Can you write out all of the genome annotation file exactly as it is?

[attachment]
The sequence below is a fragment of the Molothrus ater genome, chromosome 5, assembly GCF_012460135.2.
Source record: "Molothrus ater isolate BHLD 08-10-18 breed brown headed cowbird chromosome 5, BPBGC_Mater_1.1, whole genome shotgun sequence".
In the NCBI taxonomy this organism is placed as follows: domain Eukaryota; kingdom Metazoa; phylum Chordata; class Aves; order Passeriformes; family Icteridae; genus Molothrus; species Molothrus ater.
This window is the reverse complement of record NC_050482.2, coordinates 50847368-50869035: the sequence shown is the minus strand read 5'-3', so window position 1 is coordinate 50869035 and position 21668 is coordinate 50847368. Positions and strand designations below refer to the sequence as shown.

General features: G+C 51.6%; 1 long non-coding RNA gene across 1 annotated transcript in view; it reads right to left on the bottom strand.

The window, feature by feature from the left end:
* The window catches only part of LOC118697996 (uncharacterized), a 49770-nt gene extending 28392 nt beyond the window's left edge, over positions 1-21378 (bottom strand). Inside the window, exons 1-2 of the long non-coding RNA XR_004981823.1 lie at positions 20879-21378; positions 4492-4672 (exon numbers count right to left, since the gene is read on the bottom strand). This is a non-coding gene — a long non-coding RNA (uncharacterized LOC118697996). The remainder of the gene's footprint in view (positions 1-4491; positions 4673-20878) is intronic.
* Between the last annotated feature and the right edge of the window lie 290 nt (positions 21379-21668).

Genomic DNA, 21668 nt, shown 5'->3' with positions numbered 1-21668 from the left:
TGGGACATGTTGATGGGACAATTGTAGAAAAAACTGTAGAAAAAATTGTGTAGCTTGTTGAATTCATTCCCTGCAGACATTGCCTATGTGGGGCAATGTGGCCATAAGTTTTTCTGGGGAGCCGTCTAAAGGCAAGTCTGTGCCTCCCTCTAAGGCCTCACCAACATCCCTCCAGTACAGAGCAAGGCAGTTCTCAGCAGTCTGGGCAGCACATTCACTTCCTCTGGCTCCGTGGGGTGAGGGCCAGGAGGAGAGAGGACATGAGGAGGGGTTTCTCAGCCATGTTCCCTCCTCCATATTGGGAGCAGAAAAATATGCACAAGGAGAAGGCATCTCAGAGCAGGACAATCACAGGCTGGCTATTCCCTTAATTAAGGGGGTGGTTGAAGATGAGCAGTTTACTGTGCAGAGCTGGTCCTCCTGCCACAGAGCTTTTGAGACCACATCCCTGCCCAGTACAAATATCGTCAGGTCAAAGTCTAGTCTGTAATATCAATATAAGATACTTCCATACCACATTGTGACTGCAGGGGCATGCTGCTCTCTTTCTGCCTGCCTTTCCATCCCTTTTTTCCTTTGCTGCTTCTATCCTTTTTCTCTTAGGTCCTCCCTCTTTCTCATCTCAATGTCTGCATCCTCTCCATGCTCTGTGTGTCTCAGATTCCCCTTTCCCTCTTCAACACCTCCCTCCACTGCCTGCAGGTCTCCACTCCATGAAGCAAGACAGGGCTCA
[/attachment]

The sequence below is a fragment of the Molothrus ater genome, chromosome 5, assembly GCF_012460135.2.
Source record: "Molothrus ater isolate BHLD 08-10-18 breed brown headed cowbird chromosome 5, BPBGC_Mater_1.1, whole genome shotgun sequence".
In the NCBI taxonomy this organism is placed as follows: domain Eukaryota; kingdom Metazoa; phylum Chordata; class Aves; order Passeriformes; family Icteridae; genus Molothrus; species Molothrus ater.
This window is the reverse complement of record NC_050482.2, coordinates 50847368-50869035: the sequence shown is the minus strand read 5'-3', so window position 1 is coordinate 50869035 and position 21668 is coordinate 50847368. Positions and strand designations below refer to the sequence as shown.

General features: G+C 51.6%; 1 long non-coding RNA gene across 1 annotated transcript in view; it reads right to left on the bottom strand.

The window, feature by feature from the left end:
* The window catches only part of LOC118697996 (uncharacterized), a 49770-nt gene extending 28392 nt beyond the window's left edge, over positions 1-21378 (bottom strand). Inside the window, exons 1-2 of the long non-coding RNA XR_004981823.1 lie at positions 20879-21378; positions 4492-4672 (exon numbers count right to left, since the gene is read on the bottom strand). This is a non-coding gene — a long non-coding RNA (uncharacterized LOC118697996). The remainder of the gene's footprint in view (positions 1-4491; positions 4673-20878) is intronic.
* Between the last annotated feature and the right edge of the window lie 290 nt (positions 21379-21668).

Genomic DNA, 21668 nt, shown 5'->3' with positions numbered 1-21668 from the left:
TGGGACATGTTGATGGGACAATTGTAGAAAAAACTGTAGAAAAAATTGTGTAGCTTGTTGAATTCATTCCCTGCAGACATTGCCTATGTGGGGCAATGTGGCCATAAGTTTTTCTGGGGAGCCGTCTAAAGGCAAGTCTGTGCCTCCCTCTAAGGCCTCACCAACATCCCTCCAGTACAGAGCAAGGCAGTTCTCAGCAGTCTGGGCAGCACATTCACTTCCTCTGGCTCCGTGGGGTGAGGGCCAGGAGGAGAGAGGACATGAGGAGGGGTTTCTCAGCCATGTTCCCTCCTCCATATTGGGAGCAGAAAAATATGCACAAGGAGAAGGCATCTCAGAGCAGGACAATCACAGGCTGGCTATTCCCTTAATTAAGGGGGTGGTTGAAGATGAGCAGTTTACTGTGCAGAGCTGGTCCTCCTGCCACAGAGCTTTTGAGACCACATCCCTGCCCAGTACAAATATCGTCAGGTCAAAGTCTAGTCTGTAATATCAATATAAGATACTTCCATACCACATTGTGACTGCAGGGGCATGCTGCTCTCTTTCTGCCTGCCTTTCCATCCCTTTTTTCCTTTGCTGCTTCTATCCTTTTTCTCTTAGGTCCTCCCTCTTTCTCATCTCAATGTCTGCATCCTCTCCATGCTCTGTGTGTCTCAGATTCCCCTTTCCCTCTTCAACACCTCCCTCCACTGCCTGCAGGTCTCCACTCCATGAAGCAAGACAGGGCTCA